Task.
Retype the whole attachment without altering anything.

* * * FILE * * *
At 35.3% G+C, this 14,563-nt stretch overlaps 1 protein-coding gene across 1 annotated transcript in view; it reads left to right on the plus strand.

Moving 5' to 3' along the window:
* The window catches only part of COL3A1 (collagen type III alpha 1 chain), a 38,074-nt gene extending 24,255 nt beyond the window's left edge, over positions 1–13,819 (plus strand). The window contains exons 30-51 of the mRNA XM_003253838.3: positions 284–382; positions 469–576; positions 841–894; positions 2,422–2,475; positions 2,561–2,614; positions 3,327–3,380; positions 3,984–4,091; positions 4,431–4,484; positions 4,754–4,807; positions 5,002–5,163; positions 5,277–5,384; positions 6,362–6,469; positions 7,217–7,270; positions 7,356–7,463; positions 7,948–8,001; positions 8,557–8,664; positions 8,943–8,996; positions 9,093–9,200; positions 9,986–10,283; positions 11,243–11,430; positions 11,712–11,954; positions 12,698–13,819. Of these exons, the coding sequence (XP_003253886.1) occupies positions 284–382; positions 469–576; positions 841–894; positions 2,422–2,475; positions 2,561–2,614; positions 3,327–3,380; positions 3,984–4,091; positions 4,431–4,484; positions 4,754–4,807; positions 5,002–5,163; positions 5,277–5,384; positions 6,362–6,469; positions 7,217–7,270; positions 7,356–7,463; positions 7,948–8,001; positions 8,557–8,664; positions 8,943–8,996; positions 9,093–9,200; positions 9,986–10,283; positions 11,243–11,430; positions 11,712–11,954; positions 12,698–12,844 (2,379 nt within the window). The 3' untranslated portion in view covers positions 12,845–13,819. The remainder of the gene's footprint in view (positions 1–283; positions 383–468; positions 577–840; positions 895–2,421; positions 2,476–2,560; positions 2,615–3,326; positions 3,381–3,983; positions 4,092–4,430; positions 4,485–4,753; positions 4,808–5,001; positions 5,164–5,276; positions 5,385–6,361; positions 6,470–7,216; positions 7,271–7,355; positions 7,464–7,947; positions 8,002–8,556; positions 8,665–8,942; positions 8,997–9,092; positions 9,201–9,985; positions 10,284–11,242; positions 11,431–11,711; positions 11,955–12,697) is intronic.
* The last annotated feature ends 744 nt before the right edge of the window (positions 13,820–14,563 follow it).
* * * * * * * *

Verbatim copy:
At 35.3% G+C, this 14,563-nt stretch overlaps 1 protein-coding gene across 1 annotated transcript in view; it reads left to right on the plus strand.

Moving 5' to 3' along the window:
* The window catches only part of COL3A1 (collagen type III alpha 1 chain), a 38,074-nt gene extending 24,255 nt beyond the window's left edge, over positions 1–13,819 (plus strand). The window contains exons 30-51 of the mRNA XM_003253838.3: positions 284–382; positions 469–576; positions 841–894; positions 2,422–2,475; positions 2,561–2,614; positions 3,327–3,380; positions 3,984–4,091; positions 4,431–4,484; positions 4,754–4,807; positions 5,002–5,163; positions 5,277–5,384; positions 6,362–6,469; positions 7,217–7,270; positions 7,356–7,463; positions 7,948–8,001; positions 8,557–8,664; positions 8,943–8,996; positions 9,093–9,200; positions 9,986–10,283; positions 11,243–11,430; positions 11,712–11,954; positions 12,698–13,819. Of these exons, the coding sequence (XP_003253886.1) occupies positions 284–382; positions 469–576; positions 841–894; positions 2,422–2,475; positions 2,561–2,614; positions 3,327–3,380; positions 3,984–4,091; positions 4,431–4,484; positions 4,754–4,807; positions 5,002–5,163; positions 5,277–5,384; positions 6,362–6,469; positions 7,217–7,270; positions 7,356–7,463; positions 7,948–8,001; positions 8,557–8,664; positions 8,943–8,996; positions 9,093–9,200; positions 9,986–10,283; positions 11,243–11,430; positions 11,712–11,954; positions 12,698–12,844 (2,379 nt within the window). The 3' untranslated portion in view covers positions 12,845–13,819. The remainder of the gene's footprint in view (positions 1–283; positions 383–468; positions 577–840; positions 895–2,421; positions 2,476–2,560; positions 2,615–3,326; positions 3,381–3,983; positions 4,092–4,430; positions 4,485–4,753; positions 4,808–5,001; positions 5,164–5,276; positions 5,385–6,361; positions 6,470–7,216; positions 7,271–7,355; positions 7,464–7,947; positions 8,002–8,556; positions 8,665–8,942; positions 8,997–9,092; positions 9,201–9,985; positions 10,284–11,242; positions 11,431–11,711; positions 11,955–12,697) is intronic.
* The last annotated feature ends 744 nt before the right edge of the window (positions 13,820–14,563 follow it).